Data mining the web: using Big Data analytics in Irish-owned global search engine
06 September 2016
eCommerce is the business of selling online – a rapidly growing market that was estimated to be worth $1.7 trillion (€1.5 trillion) in 2015. In the UK last year, Black Friday broke the £1 billion (€1.25 billion) threshold in sales. There are roughly one billion websites in the world, but only 173 million or so are active, and less than 1% of these are involved in eCommerce or web sales.
The internet is the new marketplace, but there is a problem: how do businesses selling to online retailers find their sales leads? There is no directory listing all of the online shops out there. By using sites such as Google and Bing, businesses can find the top 500+ online retailers, but are not able to find critical information about these sites e.g. technology the website is using, merchant size or contact data.
Companies lose thousands of hours by manually crawling the internet and entering information about the online retailer into their CRM system. They also use LinkedIn to generate sales leads, but online retailers do not generally reside here. They live in the world of Instagram, Facebook, Twitter and YouTube. There are no search engines or data-mining tools available for these platforms.
This is the opportunity that SalesOptimize has identified and tackled head-on. We have created a business-to-business (B2B) search engine, a sales lead generation SaaS platform. We comb through the web looking for online eCommerce sites that would be of interest to our customer base. We do this using web-crawlers to download content and then analysing that content to understand whether the site is potentially of interest to our clients. In doing this, we need to harvest and search through vast amounts of information – terabytes of data must be downloaded and analysed on a weekly basis.
We then need to augment the sites we have found with additional data, such as social media information, web traffic volumes, contacts for the site, and various types of website ranking metrics. We also need to perform company sizing calculations, data confidence metrics, and analyse websites to assess whether they are related to other sites, shared or owned by the same corporate entities.
By doing all of this, it means that the online leads we generate are well prequalified, and therefore very little work is required from our customers. They just need to contact the company to identify whether it is interested in the products or service they provide.
Web crawlers – don’t kill your information source
A web crawler, much like creepy crawlers in the real word, tend to have a bad name. A badly developed crawler can wreak havoc on a website, with some so bad that they can cause the site to crash. So being mindful of what you do in the real world is very important.
Web crawlers need to be really careful not to overload the site they are interested in analysing. They will get kicked out pretty quickly by any good firewall/traffic monitoring system if they do; but a lot of smaller sites do not have this facility, and at worst web crawlers could cause the site they are analysing to crash because of overloading.
Here at SalesOptimize, we actively minimise our footprint on a site; at most we try to download only a single HTML page from a site around every 8-10 seconds. In reality, because of the volume we analyse, it can actually be minutes/hours between each page we take down. We spread the load across tens of thousands of websites at a time and we like to treat each site we contact as if it were one of our own.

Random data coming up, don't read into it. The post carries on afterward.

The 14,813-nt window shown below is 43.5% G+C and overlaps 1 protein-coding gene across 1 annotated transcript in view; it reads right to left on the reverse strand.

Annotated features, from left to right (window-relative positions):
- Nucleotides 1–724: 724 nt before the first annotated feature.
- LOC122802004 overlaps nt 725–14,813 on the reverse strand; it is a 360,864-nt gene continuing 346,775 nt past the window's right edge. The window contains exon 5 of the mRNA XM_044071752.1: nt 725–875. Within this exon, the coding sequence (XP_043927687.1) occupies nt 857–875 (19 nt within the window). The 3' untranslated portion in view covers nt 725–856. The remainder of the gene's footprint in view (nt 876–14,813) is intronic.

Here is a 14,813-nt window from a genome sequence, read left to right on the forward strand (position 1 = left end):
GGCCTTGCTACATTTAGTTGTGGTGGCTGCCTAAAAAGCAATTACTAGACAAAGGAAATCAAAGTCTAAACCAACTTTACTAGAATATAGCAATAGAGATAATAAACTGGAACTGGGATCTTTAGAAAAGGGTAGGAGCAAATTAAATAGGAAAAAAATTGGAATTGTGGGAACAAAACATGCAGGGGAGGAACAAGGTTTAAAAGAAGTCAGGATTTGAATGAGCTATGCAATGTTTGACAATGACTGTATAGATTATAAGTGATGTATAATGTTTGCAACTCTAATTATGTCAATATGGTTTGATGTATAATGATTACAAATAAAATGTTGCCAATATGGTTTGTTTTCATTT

When it comes to scaling, having software capable of scaling across multiple servers and processing nodes is essential when it comes to accumulating and managing massive volumes of data. There are many ways to manage scale, but the most effective way of scaling that I have come across is to:
- Break all of your services down into smaller segmented ones that do not have any inter-dependencies with other services;
- Tie those services in to a distributed messaging system. Each service should only deal with a single specific type of message, and should consume that message from a distributed message queue;
- When a message has completed execution, it can then chain further actions by persisting other message types to be consumed by other services.
We happen to persist the messages in a database before publication, and we always publish to the distributed messaging system from that data source. So for us, chaining further actions is really just about calling a message factory which will persist a set of messages in a database.
We track the message from the database to the queue, and we store various nerdy execution metrics per message, e.g. how long it was hanging around before processing, how long took to execute, and whether any errors were encountered during executions. This helps us to understand the workloads we have and where we need additional services spun up.
Execution environment – size does matter
When dealing with scale, data pipe speed levels to the on internal networks and to the internet will make a massive difference. Currently, we run all of our services through Azure. Luckily, I also have experience with Amazon environments and both are equally good in my opinion.
Regardless of which environment you choose, having massive download/uploads speeds is essential to good scalability and performance. Particularly when dealing with millions of distributed messages flying around the place along with data downloads and uploads taking place at the same time. Reducing your IO wait times on reads and writes to a minimum is essential in the modern environments in which we work.